This is the blog post that almost didn't happen. SO many things went wrong with this blanket and I was definitely tempted to give up on it more than once. And after looking at the pictures just now, I found yet another mistake! Argh argh arrrrrrgh (don't mind me, just channeling my inner irate pirate). But despite all of its flaws, I still really love this blanket. There's just something about how cheerful and unique looking it is that makes my yarn-lovin' heart happy. So I'm going to share it with you anyway. And now that I've done just about everything wrong, I have some great tips for you if you want to make one of your own! Silver lining, right?
If you're not already familiar with working corner-to-corner (C2C), go take a look at my C2C spotlight post first. It has a photo tutorial to help get you started, which is important since this pattern is written assuming that you already know how to do the diagonal box stitch.
C2C Chevron Baby Blanket Pattern
Squares: Make 6 of each accent color (24 total)
Begin with white yarn. Increase until your row is 8 boxes wide.
Switch to accent color. Increase until your row is 10 boxes wide.
Begin decreasing. After your first decrease row (this should be 9 boxes wide when you're finished with it), switch back to white yarn.
Continue decreasing until your square is complete.
Helpful Hint: It's really easy to add an extra row of the accent color by mistake, which will make your chevrons uneven. So double check your squares before you finish them off!
For those of you who prefer looking at charts, here's a computerized version so you don't have to squint at the picture of the actual square.
And for those of you who prefer having every row written out, here's a breakdown of each row (W = white, Y = yellow):
Row 1: 1 W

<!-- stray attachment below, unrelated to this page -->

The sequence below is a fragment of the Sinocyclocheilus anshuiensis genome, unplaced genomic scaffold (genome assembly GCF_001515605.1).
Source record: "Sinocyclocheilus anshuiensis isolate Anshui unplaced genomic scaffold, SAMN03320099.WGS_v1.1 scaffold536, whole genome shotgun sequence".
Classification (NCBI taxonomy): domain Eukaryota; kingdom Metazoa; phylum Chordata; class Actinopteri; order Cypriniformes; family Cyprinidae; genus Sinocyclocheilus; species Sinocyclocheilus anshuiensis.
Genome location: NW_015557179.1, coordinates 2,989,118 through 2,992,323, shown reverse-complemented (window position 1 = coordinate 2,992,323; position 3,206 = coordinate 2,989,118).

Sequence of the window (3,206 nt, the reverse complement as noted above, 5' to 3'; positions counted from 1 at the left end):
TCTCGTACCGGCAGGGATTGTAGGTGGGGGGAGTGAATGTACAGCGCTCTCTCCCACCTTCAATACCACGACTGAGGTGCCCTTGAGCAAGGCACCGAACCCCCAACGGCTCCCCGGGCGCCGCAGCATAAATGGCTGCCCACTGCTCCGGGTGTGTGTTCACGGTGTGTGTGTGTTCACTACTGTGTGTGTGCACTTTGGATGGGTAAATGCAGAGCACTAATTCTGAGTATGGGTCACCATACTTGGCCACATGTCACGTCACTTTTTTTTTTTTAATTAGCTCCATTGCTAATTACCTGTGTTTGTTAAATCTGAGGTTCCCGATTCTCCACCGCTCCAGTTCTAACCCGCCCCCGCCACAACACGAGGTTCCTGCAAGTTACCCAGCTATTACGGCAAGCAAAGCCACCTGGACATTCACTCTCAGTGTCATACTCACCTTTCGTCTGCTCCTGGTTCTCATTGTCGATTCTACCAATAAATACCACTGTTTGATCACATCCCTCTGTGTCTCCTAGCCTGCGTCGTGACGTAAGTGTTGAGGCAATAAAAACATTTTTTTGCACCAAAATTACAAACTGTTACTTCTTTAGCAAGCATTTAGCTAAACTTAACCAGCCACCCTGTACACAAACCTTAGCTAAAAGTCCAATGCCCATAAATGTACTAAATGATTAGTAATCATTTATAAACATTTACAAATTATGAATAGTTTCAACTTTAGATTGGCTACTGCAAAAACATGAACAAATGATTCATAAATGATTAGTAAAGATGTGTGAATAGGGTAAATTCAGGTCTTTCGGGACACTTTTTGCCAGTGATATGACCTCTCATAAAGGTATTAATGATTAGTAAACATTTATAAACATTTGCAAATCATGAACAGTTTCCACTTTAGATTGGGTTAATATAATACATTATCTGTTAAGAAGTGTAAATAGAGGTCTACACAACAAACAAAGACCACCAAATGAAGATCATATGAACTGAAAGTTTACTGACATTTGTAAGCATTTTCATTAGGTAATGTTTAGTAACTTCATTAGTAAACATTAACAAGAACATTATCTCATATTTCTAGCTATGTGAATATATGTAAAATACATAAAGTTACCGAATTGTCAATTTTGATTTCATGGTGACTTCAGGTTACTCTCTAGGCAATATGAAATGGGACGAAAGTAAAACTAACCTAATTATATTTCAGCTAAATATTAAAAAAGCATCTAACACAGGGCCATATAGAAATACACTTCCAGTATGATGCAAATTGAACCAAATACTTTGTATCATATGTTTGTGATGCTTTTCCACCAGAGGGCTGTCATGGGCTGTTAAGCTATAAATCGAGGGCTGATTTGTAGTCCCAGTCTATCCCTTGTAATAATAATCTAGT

Row 2: 2 W
Row 3: 3 W
Row 4: 4 W
Row 5: 5 W
Row 6: 6 W
Row 7: 7 W
Row 8: 8 W
Row 9: 9 Y
Row 10: 10 Y
Row 11: 9 Y
Row 12: 8 W
Row 13: 7 W
Row 14: 6 W
Row 15: 5 W
Row 16: 4 W
Row 17: 3 W
Row 18: 2 W
Row 19: 1 W
Lay out your squares by color. Rotate your squares to form the chevron shape (the colored parts of the square should touch in a "v" shape). Join together the squares. I decided to use the mattress stitch to join mine to make the seam as invisible as possible and to ensure that it would lie flat. If you're not familiar with the mattress stitch, here's an excellent tutorial on Moogly that I highly recommend.
You can join the squares in whichever order works best for you. I decided to use the long tails of colored yarn to join the colored sections together first. Then I cut a loooong strand of white yarn and joined the rows of different colors together (working horizontally across the blanket) and then used the long tails to join the white sections together vertically. I then chose to weave in all the ends before continuing on to the border.
Helpful Hint: Don't pull your mattress stitches too tight. You want it to be tight enough to stay together, but don't pull it so tight that it puckers. If your stitches are too tight then the edges of your blanket won't be perfectly straight no matter how much blocking you do.
If you'd like to make the edge a little neater, I suggest adding a border to your blanket. You can use whatever method you prefer, but here's the approach I took:
Start with a loop on your hook.
Pick a spot on the blanket (anywhere is fine) and work a single crochet between the boxes.